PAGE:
London: China, US and Russia will top the Olympic medals table while Britain and Brazil will also shine during the world's biggest sporting extravaganza, experts have predicted.

A team of experts from the Ruhr-University Bochum in Germany not only analysed past performances, but also political, economic, demographic and cultural data to make the predictions.
China is expected to edge out US to end up at the top while Britain, the host country, is expected to take home a record breaking 57 medals and end up in the fourth position after Russia.
It's bad news for Germany, their tally is expected to drop by 12 per cent to just 36 medals.
They forecast that China, US and Russia will top the medal table with 102, 100, and 71 medals, respectively, the Daily Mail reported.
One of the other big winners is set to be Brazil, with 28 medals setting it in good stead for the games being held in Rio de Janeiro in 2016.
Australia with 43 medals is predicted to bag the fifth spot, followed by France (39), Germany (36), South Korea (31), Cuba (29) and Brazil.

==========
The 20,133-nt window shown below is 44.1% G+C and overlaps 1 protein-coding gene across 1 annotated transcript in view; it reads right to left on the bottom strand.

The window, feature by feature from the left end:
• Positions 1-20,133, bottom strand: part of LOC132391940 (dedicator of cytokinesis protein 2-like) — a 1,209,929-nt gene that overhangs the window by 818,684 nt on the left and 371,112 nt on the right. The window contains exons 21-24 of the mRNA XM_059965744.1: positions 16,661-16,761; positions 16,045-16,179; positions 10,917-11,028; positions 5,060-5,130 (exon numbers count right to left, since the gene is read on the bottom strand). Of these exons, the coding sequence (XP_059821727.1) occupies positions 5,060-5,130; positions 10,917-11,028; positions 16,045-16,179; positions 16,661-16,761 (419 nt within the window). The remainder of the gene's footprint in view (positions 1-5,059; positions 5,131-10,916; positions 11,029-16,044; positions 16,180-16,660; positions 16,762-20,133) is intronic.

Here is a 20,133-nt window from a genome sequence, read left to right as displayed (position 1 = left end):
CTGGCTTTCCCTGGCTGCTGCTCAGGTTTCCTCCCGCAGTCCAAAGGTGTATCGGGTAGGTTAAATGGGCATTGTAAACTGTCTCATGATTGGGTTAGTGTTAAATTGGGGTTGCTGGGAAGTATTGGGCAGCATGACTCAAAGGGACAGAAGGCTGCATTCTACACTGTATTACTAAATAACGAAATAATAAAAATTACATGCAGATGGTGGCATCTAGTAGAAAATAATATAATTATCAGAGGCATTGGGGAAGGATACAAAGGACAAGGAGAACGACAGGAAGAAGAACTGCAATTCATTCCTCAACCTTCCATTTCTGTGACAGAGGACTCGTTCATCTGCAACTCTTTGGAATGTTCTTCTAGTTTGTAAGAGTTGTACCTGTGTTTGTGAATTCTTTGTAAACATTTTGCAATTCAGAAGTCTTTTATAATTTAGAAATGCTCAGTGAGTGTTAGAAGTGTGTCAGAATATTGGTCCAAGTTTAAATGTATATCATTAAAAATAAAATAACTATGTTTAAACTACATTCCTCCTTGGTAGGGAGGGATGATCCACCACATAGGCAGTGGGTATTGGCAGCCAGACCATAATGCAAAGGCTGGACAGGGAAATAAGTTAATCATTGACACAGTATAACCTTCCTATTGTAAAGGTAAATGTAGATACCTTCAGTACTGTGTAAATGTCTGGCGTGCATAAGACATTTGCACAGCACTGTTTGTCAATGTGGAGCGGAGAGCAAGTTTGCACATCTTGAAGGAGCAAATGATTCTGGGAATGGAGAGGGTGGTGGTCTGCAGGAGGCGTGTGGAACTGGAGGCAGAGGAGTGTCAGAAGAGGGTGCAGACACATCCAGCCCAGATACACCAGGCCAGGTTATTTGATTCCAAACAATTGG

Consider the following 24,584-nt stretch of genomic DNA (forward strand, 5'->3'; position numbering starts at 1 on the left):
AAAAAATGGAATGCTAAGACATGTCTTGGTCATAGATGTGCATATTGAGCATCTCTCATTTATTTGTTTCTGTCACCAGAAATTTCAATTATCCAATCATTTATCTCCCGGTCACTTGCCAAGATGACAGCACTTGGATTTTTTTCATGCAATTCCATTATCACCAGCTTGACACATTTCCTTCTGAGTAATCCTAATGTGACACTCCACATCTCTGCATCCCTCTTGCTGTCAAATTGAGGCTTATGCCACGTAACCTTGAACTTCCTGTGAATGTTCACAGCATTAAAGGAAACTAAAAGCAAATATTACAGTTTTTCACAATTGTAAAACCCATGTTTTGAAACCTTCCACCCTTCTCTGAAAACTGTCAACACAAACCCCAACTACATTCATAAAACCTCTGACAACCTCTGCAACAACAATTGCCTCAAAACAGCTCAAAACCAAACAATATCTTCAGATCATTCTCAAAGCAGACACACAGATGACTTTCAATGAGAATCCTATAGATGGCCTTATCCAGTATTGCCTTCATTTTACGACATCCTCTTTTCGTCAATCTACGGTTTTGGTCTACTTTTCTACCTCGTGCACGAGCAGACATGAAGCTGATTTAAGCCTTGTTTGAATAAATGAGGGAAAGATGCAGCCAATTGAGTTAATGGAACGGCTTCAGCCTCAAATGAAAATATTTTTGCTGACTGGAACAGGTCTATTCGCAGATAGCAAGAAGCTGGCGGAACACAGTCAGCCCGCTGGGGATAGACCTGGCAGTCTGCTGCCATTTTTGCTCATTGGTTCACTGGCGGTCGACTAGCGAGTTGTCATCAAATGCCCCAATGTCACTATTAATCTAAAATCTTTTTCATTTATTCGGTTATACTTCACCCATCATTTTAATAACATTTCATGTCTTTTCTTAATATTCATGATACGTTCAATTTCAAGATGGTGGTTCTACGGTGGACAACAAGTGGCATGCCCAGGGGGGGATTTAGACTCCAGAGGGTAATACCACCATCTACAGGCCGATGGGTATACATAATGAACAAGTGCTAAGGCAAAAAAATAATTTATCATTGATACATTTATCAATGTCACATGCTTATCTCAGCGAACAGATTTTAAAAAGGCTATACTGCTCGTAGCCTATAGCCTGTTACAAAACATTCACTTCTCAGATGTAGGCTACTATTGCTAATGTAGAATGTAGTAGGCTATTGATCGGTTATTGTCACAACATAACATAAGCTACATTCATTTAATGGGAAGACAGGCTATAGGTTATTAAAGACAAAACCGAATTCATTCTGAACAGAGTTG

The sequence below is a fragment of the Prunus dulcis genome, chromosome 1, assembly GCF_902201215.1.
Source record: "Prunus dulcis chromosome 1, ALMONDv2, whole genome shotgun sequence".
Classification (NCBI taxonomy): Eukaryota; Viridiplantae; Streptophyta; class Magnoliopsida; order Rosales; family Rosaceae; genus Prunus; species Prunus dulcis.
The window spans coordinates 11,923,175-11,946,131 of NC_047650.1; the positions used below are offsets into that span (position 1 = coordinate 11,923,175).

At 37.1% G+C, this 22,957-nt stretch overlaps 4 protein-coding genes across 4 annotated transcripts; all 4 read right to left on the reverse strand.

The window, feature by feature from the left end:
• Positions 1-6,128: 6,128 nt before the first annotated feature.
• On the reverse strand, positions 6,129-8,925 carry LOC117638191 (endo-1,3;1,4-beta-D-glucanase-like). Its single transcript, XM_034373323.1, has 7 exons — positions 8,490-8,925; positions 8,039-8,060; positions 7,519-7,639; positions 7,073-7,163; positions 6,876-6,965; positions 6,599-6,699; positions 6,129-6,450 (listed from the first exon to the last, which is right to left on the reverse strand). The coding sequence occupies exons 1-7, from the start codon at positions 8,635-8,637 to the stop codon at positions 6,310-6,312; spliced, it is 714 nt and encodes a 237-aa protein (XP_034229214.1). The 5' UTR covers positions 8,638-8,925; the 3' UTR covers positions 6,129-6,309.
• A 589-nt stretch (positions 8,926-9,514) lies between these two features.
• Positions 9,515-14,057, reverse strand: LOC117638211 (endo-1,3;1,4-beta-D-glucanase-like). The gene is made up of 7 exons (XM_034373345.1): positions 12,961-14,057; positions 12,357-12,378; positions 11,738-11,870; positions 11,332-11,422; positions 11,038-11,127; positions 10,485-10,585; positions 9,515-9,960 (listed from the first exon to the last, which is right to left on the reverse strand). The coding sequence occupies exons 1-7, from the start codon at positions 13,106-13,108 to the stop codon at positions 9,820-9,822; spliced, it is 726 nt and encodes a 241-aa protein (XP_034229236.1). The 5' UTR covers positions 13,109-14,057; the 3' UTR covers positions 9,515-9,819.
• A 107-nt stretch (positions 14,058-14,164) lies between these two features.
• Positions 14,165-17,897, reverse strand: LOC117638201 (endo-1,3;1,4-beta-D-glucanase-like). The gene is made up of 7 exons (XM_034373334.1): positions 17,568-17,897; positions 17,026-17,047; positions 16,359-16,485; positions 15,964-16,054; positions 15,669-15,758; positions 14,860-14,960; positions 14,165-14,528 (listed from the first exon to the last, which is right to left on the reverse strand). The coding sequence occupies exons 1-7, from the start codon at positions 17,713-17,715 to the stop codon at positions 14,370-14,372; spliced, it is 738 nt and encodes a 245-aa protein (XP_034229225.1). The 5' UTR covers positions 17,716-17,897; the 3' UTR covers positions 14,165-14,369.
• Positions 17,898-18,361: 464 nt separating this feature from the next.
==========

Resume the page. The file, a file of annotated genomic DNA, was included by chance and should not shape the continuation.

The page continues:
To test their analysis, the team used their process to retrospectively predict success at previous games, and found it correlates up to 97.4 per cent with the actual medals table of participating countries of the Athens games in 2004 and up to 96.9 per cent of the Beijing games in 2008.
The team also found the 'home effect' is real.
"The respective host country has increased chances of success and athletes of the future host country profit from the early expansion of athletic support in their home country when preparing for their own role as host," the researchers said.
They also admit the weather could actually help Team Britain, admitting "climatic conditions of the home country also have an effect on the athletes' medals success."
Because of their poor training conditions, the experts believe athletes from countries with an extreme climate are disadvantaged compared to participants from moderate climate zones, especially with respect to outdoor sports.
Researchers also looked at the differences between rich and poor countries
Before the 2008 Games in Beijing, China dedicated more than USD 4.5 billion in supporting sports, in order to replace the US as a 'sports superpower'.
In recent years, the British government also considerably increased spending in anticipation of the 2012 Olympics by investing and supporting top athletes.
However, the experts say it is not money alone that influences which nation ultimately will top the medal tables.


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